Cross Country Checkup·Q&A

'It does feel pretty normal': Calgary teen offers glimpse into high school during a pandemic

Grade 11 student Greer Hunt says that while new, pandemic-related rules at her school have been challenging, she would much rather be in class with a mask than learning from home.

Due to worries over COVID-19, Greer Hunt started the year at a new school with smaller classes

Greer Hunt is a Grade 11 student in Calgary. (Submitted by Greer Hunt)

Grade 11 student Greer Hunt says that while new, pandemic-related rules at her school have been challenging, she would much rather be in class wearing a mask than learning from home.

The Calgary student began classes last week at a new school. Due to worries over COVID-19, Hunt transferred from Western Canada High School to a private high school, West Island College, specifically in search of smaller class sizes.

"My parents and my family did feel that because of COVID, a smaller school would be a good idea ... considering Grade 11 is one of the most important years," she told Cross Country Checkup.

Hunt spoke with Checkup host Ian Hanomansing to offer a high schooler's perspective on returning to the classroom. Here is part of that conversation.

Describe for us in a little bit more detail the safety measures of the new school.

It's social distancing everywhere you go, even outside. At all times, you have to wear your mask, but when you're outside you can take it off. When you have to drink water, you have to go outside of the classroom, drink your water, then come back in. 

At the beginning, and at the end, of every single class, you have to wipe your desk. And also some of the grade sevens and the eights are in cohort classrooms, so they only see the same people every day.

In terms of social or physical distancing, I'm trying to picture that inside a high school — and I understand it's smaller than the one you used to go to — but how do you manage to keep that two metres, or just over six feet, of distance?

Well, it's really hard because all you want to do is hug your friends that, in some cases, you haven't seen for six months, right? So it's really hard to, you know, keep that connection going. 

I thought going into it, that with masks — not seeing someone smiling, not seeing anyone's facial expressions — it was going to be really hard. But I'm actually finding that it's not too bad. 

You can stick with your friends and make new connections, but there's a little bit of a barrier there.

I was super anxious because there are a lot of changes, small and big. But actually, in the classroom, sometimes I forget I'm wearing my mask.- Greer Hunt, Grade 11 student in Calgary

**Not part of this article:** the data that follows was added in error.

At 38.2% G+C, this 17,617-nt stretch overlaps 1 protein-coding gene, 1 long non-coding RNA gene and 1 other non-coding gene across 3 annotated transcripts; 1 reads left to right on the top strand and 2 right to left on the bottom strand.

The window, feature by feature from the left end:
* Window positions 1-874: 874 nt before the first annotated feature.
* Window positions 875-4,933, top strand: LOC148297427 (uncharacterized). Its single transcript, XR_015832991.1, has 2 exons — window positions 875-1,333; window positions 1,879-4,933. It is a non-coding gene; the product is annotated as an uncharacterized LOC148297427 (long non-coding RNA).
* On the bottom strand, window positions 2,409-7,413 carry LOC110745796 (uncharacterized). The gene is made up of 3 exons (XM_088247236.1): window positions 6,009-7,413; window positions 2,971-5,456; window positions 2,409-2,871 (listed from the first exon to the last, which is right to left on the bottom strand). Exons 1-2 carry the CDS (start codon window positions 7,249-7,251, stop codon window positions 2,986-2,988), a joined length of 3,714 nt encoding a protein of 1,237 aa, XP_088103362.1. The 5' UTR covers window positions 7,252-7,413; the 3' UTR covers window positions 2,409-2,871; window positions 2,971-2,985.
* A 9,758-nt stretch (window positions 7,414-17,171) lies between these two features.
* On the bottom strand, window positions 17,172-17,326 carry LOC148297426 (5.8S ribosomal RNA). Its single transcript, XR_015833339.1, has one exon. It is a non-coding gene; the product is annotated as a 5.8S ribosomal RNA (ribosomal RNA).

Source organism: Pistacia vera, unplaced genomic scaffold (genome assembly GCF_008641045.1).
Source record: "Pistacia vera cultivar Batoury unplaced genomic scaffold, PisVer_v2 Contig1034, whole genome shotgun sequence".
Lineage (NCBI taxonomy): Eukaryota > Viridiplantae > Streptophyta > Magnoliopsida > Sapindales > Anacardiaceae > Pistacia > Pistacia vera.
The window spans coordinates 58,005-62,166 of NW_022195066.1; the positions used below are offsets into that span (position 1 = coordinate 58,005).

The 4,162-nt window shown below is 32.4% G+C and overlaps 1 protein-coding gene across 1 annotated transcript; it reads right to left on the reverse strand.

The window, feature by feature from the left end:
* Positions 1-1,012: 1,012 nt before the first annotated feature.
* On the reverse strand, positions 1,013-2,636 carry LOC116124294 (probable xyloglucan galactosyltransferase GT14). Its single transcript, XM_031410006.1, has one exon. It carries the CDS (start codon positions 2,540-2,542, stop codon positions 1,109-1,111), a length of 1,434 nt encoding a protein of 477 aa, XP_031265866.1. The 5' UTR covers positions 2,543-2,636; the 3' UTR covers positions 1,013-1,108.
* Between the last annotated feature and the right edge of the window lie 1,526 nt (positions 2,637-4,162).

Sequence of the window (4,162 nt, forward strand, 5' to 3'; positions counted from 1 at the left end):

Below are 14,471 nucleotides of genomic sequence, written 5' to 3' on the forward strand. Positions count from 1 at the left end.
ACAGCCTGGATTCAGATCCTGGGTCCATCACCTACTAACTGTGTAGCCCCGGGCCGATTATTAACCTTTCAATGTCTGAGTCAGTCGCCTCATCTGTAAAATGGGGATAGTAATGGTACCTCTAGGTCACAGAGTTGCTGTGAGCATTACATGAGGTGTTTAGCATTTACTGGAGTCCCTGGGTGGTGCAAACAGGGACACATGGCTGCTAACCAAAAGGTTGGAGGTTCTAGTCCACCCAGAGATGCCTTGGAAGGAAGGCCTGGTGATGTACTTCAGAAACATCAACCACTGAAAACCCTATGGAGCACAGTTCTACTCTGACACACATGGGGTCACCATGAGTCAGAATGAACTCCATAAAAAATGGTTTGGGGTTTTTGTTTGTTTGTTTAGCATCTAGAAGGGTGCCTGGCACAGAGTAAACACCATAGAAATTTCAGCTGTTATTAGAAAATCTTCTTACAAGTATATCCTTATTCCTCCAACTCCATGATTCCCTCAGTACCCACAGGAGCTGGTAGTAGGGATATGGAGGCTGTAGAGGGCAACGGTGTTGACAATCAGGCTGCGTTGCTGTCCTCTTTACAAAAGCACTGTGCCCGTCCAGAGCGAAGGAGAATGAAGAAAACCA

So let's talk a little bit more about masks. You know, there's been so much controversy — people who are absolutely pro-maskers or those who are against it. Tell us more about what it's like to be in that school and wearing a mask so much.

I think it's hard for younger students and, I mean, even high school students, because you develop a sense of heat inside the mask and you have to wear it all day until about lunchtime, if you go outside. Then you put your mask [back] on and then you wear it for the next two or three hours that you're in the school.

It's hard because when your teacher is trying to give you a lecture, or you're writing notes and you're learning something, it's hard to get the teacher's reaction — if they're being sarcastic or whatever, you can't really tell because they're wearing a mask. 

My social teacher has actually made pre-recorded lectures at home so that we can watch it on the SMART board, and see his face and his facial expressions, while we're learning the lecture.

How much of an impact is the pandemic having on all of you in the classroom, either in terms of when you're discussing lessons or just when you guys are talking about life? 

All classrooms are alphabetical when it comes to seating, so you can't sit with your friends. A lot of the time you're sitting next to people you don't know, so you have to go out of your way to make friends with people around you, so that you can talk about the issues that you're debating in social studies or whether you're talking about a novel in English. 

I think that it is a challenge because, you know, you're not around the people that you're comfortable with. But ... I think that it's actually forcing students to make new friends in a way.

As the school year begins, students across the country will have to adjust to new rules around physical distancing and mask wearing. (Syda Productions/Shutterstock)

A lot of people across the country haven't started their classes yet, or their kids haven't started their classes yet. How do you feel a few days in? Has it been an anxious time?

Going into it, I was super anxious because there are a lot of changes, small and big. But actually, in the classroom, sometimes I forget I'm wearing my mask.

It does feel pretty normal. I mean, I'd rather be in my classroom wearing a mask than at home just learning from my computer. So I think it's really a decision that every child has to make. 

I have a student in all of my classes who is learning from home and doing online, but she's [video calling] into every single one of our classes. So it's just a personal choice. 

I think that for every student, they should make their decision based on their morals and values.


Written by Jason Vermes. Produced by Kate Cornick and Jasmine Mani. Q&A edited for length and clarity.

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